1 Section of General Practice, Department of Public Health, Faculty of Health and Medical Sciences, Københavns Universitet2 Department of Public Health, Department of Public Health, Faculty of Health and Medical Sciences, Københavns Universitet3 Forskningsenheden for Almen Praksis, Eksterne centre, Københavns Universitet4 unknown5 Department of Public Health, Faculty of Health and Medical Sciences, Københavns Universitet6 Department of Public Health, Faculty of Health and Medical Sciences, Københavns Universitet
This article aims to assess the levels of stress and symptoms of depression among Danish medical students, as well as explore the effect of social support on psychological distress. The results are based on numbers from the follow-up study 'From Student to Graduate' (j.nr 2006-41-6876). Materials and methods: Two dimensions of stress, frequency and perception, were measured on a scale from 0-6. Odds ratios and significance of associations between the various exposure variables and the outcome measure, symptoms of depression, were calculated using multiple logistic regression and Wald tests. Results: 30.5% of the students reported depressive symptoms. Stress frequency measured a mean of 2.26 (SD = 1.35). The mean for stress perception was 2.85 (SD = 1.30). Women reported higher levels of stress and depression compared to male medical students, but the differences were not significant (p > 0.05). Only the dimensions of stress and coping alone were significantly associated with reporting symptoms of depression (p <0.001). Students coping alone had a two times higher odds ratio for reporting depressive symptoms. Conclusions: Nearly one third of the participants reported feeling depressed. Stress levels were moderate, but significantly associated with symptoms of depression. The interaction between the stress dimensions and the outcome measure illustrates the importance of stress appraisal. Coping alone with psychological problems was significantly associated with symptoms of depression.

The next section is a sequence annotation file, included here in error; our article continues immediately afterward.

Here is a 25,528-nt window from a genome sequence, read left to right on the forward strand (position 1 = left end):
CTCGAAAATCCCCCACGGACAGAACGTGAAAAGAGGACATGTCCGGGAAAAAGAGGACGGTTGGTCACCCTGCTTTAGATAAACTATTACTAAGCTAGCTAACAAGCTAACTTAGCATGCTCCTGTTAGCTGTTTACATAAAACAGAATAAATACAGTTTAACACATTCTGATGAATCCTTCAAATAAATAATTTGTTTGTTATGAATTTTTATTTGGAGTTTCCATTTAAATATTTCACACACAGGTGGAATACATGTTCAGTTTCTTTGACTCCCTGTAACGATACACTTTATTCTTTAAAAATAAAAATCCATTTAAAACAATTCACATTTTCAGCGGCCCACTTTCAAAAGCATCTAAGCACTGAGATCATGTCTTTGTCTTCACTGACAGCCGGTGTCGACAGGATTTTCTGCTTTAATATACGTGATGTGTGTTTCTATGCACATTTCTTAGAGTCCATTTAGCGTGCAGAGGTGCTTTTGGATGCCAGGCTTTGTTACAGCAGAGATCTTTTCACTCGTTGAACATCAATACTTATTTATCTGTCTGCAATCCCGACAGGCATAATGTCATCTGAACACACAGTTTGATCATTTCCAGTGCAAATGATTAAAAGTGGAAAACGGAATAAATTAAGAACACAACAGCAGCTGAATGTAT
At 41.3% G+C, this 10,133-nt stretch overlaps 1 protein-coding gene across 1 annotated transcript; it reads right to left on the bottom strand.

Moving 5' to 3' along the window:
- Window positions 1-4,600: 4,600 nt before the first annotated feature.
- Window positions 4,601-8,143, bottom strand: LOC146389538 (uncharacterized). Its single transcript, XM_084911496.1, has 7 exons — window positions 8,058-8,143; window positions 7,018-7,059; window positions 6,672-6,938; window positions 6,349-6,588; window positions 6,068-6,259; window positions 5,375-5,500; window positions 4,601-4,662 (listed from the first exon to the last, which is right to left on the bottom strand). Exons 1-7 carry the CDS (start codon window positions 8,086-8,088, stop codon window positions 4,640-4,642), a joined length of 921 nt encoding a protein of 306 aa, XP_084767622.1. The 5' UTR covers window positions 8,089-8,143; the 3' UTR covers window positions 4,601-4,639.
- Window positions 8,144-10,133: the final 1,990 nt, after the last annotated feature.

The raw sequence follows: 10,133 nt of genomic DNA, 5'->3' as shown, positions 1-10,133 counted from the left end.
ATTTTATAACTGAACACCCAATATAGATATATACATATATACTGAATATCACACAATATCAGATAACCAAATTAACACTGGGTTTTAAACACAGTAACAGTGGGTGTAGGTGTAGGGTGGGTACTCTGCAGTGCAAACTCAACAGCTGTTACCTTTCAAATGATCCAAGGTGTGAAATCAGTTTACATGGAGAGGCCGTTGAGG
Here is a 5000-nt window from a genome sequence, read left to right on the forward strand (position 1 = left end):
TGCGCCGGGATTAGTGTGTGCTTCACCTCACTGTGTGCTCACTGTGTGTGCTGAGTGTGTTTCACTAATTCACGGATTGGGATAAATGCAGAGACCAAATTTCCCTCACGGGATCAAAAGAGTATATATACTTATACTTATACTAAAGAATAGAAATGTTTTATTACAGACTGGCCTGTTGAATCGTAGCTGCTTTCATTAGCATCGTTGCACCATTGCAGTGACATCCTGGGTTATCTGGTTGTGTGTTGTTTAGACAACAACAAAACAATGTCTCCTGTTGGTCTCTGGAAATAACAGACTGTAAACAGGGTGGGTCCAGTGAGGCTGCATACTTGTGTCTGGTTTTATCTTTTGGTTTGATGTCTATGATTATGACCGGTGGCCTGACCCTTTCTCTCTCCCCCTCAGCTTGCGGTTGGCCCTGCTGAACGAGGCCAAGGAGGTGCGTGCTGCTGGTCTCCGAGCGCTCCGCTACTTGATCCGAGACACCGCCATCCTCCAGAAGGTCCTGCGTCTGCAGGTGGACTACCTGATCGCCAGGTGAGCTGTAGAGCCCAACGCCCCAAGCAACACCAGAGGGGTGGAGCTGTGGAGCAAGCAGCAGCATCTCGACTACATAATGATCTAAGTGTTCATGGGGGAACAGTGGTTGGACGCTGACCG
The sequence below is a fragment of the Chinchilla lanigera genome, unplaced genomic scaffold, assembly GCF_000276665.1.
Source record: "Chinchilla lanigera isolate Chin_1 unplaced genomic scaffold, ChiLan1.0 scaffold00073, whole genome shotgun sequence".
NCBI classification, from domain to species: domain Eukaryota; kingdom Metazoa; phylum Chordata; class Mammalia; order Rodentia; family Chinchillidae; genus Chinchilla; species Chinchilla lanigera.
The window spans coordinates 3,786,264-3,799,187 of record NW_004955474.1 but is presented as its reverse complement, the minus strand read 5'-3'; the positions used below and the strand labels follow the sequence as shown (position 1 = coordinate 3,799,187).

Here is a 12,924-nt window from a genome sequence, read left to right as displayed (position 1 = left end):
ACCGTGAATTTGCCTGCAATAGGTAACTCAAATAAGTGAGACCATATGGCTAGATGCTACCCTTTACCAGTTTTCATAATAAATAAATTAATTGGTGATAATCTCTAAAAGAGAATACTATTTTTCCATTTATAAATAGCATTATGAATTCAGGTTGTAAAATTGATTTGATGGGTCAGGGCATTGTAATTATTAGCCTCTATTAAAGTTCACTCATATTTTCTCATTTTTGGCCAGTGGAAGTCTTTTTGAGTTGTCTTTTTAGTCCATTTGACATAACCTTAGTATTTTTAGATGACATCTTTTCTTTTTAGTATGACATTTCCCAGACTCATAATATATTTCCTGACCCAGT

Scandinavian Journal of Public Health. Supplement, 2013, Vol 42, Issue 1, p. 89-95